Memorandum submitted by Unison
The expected impact of new local funding formulae on providers of early years education and childcare services
1. Throughout the consultation process and implementation of the new funding formulae UNISON has been principally concerned about maintaining the funding for institutions with high quality standards, as recognised by both Ofsted and parents.
2. Maintained nursery schools, in particular, achieve excellent results but have higher costs than average provision in the private, voluntary and independent sector. This is because they have excellent facilities and the staff are higher paid and have better conditions of service than in the private and voluntary sector.
3. This contrasts with the levels of pay in the private and voluntary sector, where the Low Pay Commission in 2007 found that in the childcare sector: 10% of jobs were paid at National Minimum Wage rates and nearly 20% were paid below this level; 17% of private sector providers were not paying at National Minimum Wage levels and the average wage for staff was below £6 per hour.
4. The staff in maintained settings tend to be more experienced, better qualified and have lower rates of staff turnover. They are accountable to school head teachers and the local authority in performing to meet set national, local and school standards.
5. Although the intention of the EYSFF is to capture the costs of existing provision and to fund accordingly, we believe its introduction will have a disproportionately negative impact on maintained nurseries, school nurseries and Sure Start Children's Centres, whilst at the same time having failing to address many of the problems of funding, low wages and higher staff turnover in the private and voluntary sector.
6. The result of this levelling down will have limited impact on private and voluntary settings but threatens to undermine the whole existence of the maintained sector.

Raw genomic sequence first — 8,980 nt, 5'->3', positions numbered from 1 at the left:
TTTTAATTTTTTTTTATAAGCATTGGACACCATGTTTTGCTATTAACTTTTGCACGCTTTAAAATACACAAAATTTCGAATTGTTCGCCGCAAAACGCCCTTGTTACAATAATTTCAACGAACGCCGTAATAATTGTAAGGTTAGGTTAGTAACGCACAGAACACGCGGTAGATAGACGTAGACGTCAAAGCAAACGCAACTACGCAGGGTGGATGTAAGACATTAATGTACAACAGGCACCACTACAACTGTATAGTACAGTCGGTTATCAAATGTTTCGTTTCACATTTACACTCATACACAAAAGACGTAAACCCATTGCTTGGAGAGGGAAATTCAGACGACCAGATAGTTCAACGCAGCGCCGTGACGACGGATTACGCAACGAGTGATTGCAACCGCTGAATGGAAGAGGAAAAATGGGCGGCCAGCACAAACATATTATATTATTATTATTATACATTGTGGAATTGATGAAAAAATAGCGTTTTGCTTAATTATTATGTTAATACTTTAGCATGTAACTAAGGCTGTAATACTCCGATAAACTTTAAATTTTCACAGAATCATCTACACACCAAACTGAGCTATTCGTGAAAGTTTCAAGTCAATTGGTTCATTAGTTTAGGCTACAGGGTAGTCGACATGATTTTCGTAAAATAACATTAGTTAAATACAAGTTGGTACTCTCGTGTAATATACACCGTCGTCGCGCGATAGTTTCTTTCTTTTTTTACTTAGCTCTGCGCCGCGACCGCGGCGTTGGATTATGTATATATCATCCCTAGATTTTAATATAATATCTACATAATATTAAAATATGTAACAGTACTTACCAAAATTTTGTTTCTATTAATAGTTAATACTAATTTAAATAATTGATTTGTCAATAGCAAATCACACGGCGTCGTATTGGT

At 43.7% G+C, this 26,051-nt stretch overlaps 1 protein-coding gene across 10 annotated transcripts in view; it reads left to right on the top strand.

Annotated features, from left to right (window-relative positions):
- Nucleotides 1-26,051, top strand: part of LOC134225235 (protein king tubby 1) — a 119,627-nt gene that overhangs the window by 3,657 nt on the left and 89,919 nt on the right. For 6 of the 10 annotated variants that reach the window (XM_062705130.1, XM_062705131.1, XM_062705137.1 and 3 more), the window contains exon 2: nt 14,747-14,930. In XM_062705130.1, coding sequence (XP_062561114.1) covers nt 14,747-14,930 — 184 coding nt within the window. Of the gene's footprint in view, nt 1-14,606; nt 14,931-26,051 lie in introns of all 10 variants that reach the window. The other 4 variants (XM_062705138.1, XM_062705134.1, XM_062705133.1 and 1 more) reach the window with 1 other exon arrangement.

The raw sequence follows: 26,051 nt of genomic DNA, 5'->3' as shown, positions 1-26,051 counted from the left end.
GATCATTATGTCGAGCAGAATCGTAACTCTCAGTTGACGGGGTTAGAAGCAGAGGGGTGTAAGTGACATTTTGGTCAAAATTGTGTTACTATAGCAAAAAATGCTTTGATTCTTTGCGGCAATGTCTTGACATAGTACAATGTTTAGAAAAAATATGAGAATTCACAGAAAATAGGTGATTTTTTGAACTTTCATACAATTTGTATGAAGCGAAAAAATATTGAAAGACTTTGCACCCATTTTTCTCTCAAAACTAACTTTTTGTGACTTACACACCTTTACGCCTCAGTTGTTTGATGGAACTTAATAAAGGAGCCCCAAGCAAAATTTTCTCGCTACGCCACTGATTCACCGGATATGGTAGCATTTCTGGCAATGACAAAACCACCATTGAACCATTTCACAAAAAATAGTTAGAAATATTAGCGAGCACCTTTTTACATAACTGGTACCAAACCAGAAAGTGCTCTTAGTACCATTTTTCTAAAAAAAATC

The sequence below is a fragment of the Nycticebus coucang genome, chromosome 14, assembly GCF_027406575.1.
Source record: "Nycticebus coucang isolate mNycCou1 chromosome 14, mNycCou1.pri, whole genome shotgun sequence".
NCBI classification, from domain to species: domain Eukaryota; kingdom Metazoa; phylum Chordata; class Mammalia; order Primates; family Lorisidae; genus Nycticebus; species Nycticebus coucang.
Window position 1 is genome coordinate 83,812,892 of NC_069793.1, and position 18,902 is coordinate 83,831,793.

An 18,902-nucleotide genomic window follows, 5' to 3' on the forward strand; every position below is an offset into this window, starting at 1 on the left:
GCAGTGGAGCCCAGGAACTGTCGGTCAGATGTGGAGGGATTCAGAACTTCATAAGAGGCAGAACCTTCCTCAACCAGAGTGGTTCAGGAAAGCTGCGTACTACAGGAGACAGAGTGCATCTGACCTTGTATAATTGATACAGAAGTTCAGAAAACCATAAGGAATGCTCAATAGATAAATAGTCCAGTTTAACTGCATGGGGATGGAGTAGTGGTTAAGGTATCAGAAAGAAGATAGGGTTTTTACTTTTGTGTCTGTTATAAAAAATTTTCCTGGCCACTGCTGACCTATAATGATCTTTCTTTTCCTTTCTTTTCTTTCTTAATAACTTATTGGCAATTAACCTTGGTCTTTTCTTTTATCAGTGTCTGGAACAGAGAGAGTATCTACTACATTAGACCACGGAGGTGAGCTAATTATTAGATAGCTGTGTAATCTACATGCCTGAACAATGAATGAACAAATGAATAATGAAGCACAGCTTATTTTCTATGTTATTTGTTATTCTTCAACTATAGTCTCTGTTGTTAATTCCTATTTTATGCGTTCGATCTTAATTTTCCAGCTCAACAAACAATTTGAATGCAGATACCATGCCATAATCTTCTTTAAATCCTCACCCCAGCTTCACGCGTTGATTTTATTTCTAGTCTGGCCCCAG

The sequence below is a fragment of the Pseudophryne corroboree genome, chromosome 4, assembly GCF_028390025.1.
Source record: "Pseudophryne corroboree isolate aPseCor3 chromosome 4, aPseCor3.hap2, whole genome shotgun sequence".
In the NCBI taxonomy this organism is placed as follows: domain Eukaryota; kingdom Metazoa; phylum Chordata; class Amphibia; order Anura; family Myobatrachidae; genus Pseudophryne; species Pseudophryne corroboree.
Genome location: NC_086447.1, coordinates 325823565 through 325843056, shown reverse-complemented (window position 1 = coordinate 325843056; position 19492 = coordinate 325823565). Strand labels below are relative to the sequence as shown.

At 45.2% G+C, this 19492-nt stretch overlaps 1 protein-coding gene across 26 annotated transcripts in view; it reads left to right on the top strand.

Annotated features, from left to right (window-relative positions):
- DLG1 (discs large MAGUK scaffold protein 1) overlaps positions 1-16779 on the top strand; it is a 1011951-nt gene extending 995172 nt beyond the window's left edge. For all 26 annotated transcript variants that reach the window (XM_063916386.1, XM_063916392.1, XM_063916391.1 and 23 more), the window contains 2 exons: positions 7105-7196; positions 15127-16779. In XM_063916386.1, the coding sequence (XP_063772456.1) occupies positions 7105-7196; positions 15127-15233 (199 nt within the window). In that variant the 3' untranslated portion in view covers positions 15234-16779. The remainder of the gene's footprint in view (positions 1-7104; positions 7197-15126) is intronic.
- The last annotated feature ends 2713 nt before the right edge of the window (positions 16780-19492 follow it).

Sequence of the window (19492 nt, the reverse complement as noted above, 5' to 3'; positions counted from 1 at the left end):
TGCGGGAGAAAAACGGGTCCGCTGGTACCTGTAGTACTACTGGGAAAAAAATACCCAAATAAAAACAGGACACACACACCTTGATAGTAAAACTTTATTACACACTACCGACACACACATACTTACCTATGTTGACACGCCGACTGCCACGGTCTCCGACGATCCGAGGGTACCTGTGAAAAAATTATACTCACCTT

7. Many private and voluntary settings will still shun offering free places because they do not believe the EYSFF will match the costs to them and allow for sufficient profit or return.
8. These schools are reporting uncertainty in
finding out what there allocations are for April 2010 under the new formula and
some are already experiencing cuts and closure threats in 2010. For example in
9. Most maintained nurseries report that they will see a drop in funding following the introduction of the new formula and have reported doubts about their ability to retain standards under the new funding regime.
10. We agree that the new formula delivers challenges to the maintained sector and there are areas in which they may need to adapt. The greater degree of flexibility required and rewarded under the new formula could encourage maintained settings to expand their offer to parents and be more flexible and receptive to the needs of parents, particularly over hours of opening. This in turn would offer them the opportunity to extend and expand their services to more children.
11. The initial impact on nurseries seems to be around the loss of funding of places rather than of children. Maintained nurseries have historically been able to phase the introduction of children to a setting throughout the academic year for sound educational reasons. This will end with the introduction of EYSFF to everyone's detriment as EYSFF forces nurseries to start all children in September of each year, whether parents believe them ready or not.